Robo Advisor Risk v Reward, International Diversification + Returns
Robo Advisor Returns, Risk v Reward + International Diversification Analysis
Finally, there’s data to get the scoop on various robo advisors. You can compare the risk vs returns of robo-advisors and view international diversification information. Then integrate this data with robo advisor performance results. If you’re considering investing with a digital investment advisor, here’s some useful data to guide you.
Robo-Advisor One Year Returns
Condor Capital invested funds in a number of robo-advisors. To keep things consistent, they allocated their investment money in a 60% stock v 40% bond allocation. The robo-advisor returns offered up Betterment as the #1 performer for one year ending September 2017 with a 11.97% return. Schwab eked out a close second with a 12 month 11.93% return. TD Ameritrade claimed third place in the one year performance race with a respectable 11.81% annual return.
Other robo-advisors with an annual return above 11% were E*Trade Hybrid with 11.61%, Fidelity Go with 11.46%, Vanguard robo investors earned 11.41%, Wise Banyan at 11.32%, E*Trade ETF with 11.29%, and SigFig gained 11.05%.
Returns are only one facet of the robo investing evaluation task.
Diversification impacts future returns. Specifically, robo-advisors with greater investments in better performing asset classes, will perform better. But this isn’t a guide for future performance. Unfortunately, it’s easier to review which asset classes performed well in the past than those that will excel in the future.
Robo-Advisor Risk v Reward
You invest in the stock market and assume a higher risk, in expectation of higher returns. Over time, stock market investing risk paid off with an 88 year average annual return for the S&P 500 of 9.53%. The risk for that return, is typically measured by standard deviation. During that same time period the S&P 500 standard deviation was approximately 19.7%.
The Schwab Intelligent Advisor portfolios enjoyed the least volatility or lowest standard deviation. With the number two slot in one year returns, Schwab achieved the greatest returns for the amount of risk taken. Graphically you can see this metric in the Sharpe ratio which measures returns against risk.
The robo-advisors with the highest Sharpe ratio were:
- Schwab – 3.29 Sharpe ratio – 11.93% one year return
- E*Trade ETF -3.11 Sharpe ratio – 11.29%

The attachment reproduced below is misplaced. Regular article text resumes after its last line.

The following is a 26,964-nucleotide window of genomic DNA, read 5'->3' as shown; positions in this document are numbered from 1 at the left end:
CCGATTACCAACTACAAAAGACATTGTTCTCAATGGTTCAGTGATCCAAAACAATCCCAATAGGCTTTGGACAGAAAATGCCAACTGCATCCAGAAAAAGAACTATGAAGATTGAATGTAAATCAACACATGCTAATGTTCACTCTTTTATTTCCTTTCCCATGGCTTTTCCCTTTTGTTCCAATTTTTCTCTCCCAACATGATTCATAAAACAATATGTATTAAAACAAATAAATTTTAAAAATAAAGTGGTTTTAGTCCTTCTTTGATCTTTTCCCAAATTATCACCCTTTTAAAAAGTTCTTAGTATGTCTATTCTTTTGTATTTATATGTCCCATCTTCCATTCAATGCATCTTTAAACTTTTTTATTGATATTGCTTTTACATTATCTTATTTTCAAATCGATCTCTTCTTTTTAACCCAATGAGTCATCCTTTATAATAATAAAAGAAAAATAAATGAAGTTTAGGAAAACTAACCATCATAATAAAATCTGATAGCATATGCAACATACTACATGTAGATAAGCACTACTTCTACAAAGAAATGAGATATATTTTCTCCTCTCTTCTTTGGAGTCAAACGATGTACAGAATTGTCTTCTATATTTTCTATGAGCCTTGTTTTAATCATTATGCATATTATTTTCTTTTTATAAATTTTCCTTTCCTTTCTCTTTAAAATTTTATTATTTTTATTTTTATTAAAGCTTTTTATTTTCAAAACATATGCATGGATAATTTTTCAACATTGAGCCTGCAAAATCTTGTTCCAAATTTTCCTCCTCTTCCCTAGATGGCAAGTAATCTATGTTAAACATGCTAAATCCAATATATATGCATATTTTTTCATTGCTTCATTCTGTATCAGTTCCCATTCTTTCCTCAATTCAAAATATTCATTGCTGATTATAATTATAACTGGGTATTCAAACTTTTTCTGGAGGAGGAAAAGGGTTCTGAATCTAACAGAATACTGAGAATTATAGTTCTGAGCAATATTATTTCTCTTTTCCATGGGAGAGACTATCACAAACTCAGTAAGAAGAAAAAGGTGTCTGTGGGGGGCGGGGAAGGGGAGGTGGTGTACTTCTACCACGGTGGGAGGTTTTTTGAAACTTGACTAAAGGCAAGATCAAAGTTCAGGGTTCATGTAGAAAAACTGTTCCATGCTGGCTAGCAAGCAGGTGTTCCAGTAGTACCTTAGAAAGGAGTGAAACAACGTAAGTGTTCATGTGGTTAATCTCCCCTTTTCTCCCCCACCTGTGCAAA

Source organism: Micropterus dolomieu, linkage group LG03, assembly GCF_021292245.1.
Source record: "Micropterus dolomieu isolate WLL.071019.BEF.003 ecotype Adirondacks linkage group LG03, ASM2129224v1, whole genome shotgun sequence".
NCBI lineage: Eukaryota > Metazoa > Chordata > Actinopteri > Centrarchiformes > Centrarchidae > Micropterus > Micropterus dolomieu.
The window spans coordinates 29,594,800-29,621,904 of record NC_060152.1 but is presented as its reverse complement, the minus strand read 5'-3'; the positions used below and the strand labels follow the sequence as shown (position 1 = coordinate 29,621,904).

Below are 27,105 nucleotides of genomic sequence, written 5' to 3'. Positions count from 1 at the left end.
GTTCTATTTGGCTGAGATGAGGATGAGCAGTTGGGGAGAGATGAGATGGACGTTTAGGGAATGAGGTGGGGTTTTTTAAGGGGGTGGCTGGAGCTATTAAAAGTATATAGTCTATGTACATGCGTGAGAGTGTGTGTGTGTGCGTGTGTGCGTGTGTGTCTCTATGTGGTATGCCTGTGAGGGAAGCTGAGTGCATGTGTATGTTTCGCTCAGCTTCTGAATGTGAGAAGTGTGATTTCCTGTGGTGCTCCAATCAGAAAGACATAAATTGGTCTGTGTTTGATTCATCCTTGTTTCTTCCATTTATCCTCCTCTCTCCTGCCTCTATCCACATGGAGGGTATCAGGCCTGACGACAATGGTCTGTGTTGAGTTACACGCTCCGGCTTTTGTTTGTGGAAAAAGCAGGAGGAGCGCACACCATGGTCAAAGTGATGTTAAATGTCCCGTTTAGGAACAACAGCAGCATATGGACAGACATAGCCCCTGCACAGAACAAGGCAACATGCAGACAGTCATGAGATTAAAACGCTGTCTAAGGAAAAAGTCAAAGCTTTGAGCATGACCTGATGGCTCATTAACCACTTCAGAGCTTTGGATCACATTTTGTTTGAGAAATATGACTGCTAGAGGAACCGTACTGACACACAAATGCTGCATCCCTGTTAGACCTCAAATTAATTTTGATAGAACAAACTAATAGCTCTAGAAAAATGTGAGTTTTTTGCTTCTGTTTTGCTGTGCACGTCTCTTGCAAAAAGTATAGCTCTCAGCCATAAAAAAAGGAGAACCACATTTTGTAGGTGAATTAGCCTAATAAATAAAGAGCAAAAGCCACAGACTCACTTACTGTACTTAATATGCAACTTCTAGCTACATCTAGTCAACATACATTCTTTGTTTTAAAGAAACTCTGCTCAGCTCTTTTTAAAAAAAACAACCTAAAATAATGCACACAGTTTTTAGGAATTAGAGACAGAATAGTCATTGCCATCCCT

- E*Trade Hybrid – 3.06 Sharpe ratio – 11.62% one year return
- Fidelity Go – 3.05 Sharpe ratio – 11.45% one year return
- Betterment – 3.03 Sharpe ratio – 11.96% one year return
Robo-Advisor International Diversification
The U.S. and international stock markets don’t move in lockstep. That’s why it’s helpful to check out the international diversification of your robo-advisor.
The robo-advisors with the greatest equity allocation to international assets are:
- Ally (Formerly TradeKing)
- TD Ameritrade
There’s some overlap of the digital advisors with greater global allocation and those with higher returns. This can be explained by the strong 2017 performance of international markets. Notice that Betterment, Schwab, TD Ameritrade, SigFig and Betterment meet the dual criteria of higher one year performance and greater robo-advisor international diversification.
We like a strong allocation to international assets, as the U.S. is only one portion of the worlds investment markets. And, smaller less developed nations will tend to grow faster than older more stable economies.
Robo-Advisor Risk v Reward Takeaway
In hindsight, it’s easy to see the interrelationship between investment asset classes and performance. If a sector performs well, and a robo-advisor holds a greater number of assets in that sector, they’ll probably have higher returns.
Yet, the future remains unknown. That’s why you evaluate more than one years performance when choosing a digital investment advisor
Robo-advisors haven’t been tested during a down market. Betterment, the oldest robo-advisor was founded during the 2008 bear market. Since then, investment returns have soared. It’s unknown how these digital investment advisors will respond to the next market crash. Yet, if you’re looking to protect your investments, you’ll be better off with a robo sporting a higher Sharpe ratio and a greater allocation to fixed assets and cash.
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All data for this report was sourced from Condor Capital’s The Robo Report.